This is best reflected in a recent vote which saw thousands of people indicate they want concentrated solar thermal to be built in their town.

BHP’S pulling out of plans to extend its Olympic Dam operations ought to teach South Australia and the rest of the country a lesson. We cannot afford to put all our eggs in the mining basket.

This expansion was given every free kick asked for by the state and federal governments but it remains economically unviable.

BHP has made a choice and now South Australians must make one as well.

As long as our economy remains over-reliant on large mining companies we risk being subject to their bottom line and the flick of a pen.

We need to start looking at other options that benefit local communities and provide long-term stability.

This decision offers us the opportunity to diversify our economy – and provide a different future for rural communities such as Port Augusta that have been waiting for the "benefits of the boom" for too long.


The uncertain future facing the Upper Spencer Gulf goes beyond the future of Roxby Downs. The old industries that once powered it continue to close down, and the political leadership that is needed to ensure innovation and a new start for local economies is in short supply.

The endless waiting for the boom is having a major effect on local business in Port Augusta. Just in the past three months shops have been going up for sale and closing down on the main street. This is a sign that Port Augusta cannot keep waiting. The local economy needs a spark under it – and fast.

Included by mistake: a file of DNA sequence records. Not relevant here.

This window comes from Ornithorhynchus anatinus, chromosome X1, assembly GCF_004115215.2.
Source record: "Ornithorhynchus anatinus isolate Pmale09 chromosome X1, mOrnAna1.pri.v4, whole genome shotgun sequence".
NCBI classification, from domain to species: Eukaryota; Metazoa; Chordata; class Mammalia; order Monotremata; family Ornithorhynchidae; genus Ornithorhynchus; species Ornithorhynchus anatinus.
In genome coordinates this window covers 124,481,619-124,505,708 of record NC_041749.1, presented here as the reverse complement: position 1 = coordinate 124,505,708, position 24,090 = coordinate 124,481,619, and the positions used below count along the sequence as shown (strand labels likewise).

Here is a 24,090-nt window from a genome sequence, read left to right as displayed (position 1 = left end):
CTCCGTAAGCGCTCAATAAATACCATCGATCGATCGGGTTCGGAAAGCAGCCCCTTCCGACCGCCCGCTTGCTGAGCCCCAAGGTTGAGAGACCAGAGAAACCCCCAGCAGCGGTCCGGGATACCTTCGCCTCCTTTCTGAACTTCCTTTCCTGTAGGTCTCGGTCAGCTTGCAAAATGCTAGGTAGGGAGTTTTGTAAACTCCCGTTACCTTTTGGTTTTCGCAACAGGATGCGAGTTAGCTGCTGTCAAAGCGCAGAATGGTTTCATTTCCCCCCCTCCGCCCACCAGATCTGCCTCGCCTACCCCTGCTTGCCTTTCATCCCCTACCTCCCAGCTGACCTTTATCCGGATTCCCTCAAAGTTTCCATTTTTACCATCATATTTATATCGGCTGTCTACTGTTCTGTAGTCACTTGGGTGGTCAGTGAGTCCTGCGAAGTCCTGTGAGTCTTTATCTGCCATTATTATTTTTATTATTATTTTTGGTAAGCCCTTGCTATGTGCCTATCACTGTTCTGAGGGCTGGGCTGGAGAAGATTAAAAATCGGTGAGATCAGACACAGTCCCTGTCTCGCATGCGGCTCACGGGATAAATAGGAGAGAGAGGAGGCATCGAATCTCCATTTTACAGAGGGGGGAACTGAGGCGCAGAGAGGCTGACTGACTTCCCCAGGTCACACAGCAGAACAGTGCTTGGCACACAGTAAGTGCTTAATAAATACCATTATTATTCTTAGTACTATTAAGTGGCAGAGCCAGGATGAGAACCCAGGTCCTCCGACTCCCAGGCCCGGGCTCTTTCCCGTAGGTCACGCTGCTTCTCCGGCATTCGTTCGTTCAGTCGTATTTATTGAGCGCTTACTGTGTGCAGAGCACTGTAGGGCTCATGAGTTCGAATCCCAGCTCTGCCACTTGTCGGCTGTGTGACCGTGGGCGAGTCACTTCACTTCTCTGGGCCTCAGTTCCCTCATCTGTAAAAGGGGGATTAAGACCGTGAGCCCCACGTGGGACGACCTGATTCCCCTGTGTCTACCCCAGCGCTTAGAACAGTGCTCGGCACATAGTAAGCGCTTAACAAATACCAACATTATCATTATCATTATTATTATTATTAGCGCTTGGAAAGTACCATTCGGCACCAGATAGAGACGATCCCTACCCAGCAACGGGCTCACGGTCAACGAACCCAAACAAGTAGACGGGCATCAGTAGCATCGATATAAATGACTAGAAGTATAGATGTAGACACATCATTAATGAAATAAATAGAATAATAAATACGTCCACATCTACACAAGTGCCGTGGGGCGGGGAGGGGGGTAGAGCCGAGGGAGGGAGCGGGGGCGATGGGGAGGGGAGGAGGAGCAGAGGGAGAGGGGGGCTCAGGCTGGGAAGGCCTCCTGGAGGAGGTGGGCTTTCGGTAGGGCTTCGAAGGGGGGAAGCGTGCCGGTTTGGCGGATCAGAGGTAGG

With a manufacturing industry in decline, and new jobs at Roxby Downs all but dried up, decisive action needs to be taken to create new industries and provide opportunities for the local residents of the Spencer Gulf.

Building a solar thermal power plant in Port Augusta is the clearest example of how we can do this. The Port Augusta community, council and local business want it to happen, and now our politicians need to make it a reality.

As our leaders ponder the future of energy and employment let’s hope they realise a new vision for South Australia. A vision that goes beyond mining and offers rural communities the  option for jobs in clean industries that will  outlive the boom. A vision that keeps the air of the Upper Spencer Gulf clean and the water drinkable.

The Port Augusta community plans on making this vision reality. Over the past months an upsurge of activity and support for solar thermal has come out of Port Augusta.

This is best reflected in a recent vote which saw thousands of people indicate they want solar thermal to be built in their town.



The Port Augusta Council and Business Port Augusta also support the project. The decision at Roxby gives even greater urgency that our leaders take heed of the voice of Port Augusta.

This opportunity for SA to lead the country in investment in renewable energy cannot be missed. The hopes of the people of Port Augusta and the Spencer Gulf depend on it.

Dan Spencer is a community campaigner with Repower Port Augusta, a broad alliance of environment, business groups, doctors and unions who want to see a solar thermal power plant built in Port Augusta.


Solar Thermal Power Plant at Abengoa, near Seville in Spain

Building a solar thermal power plant in Port Augusta – such as the one above near Seville in Spain – could be a boon for the region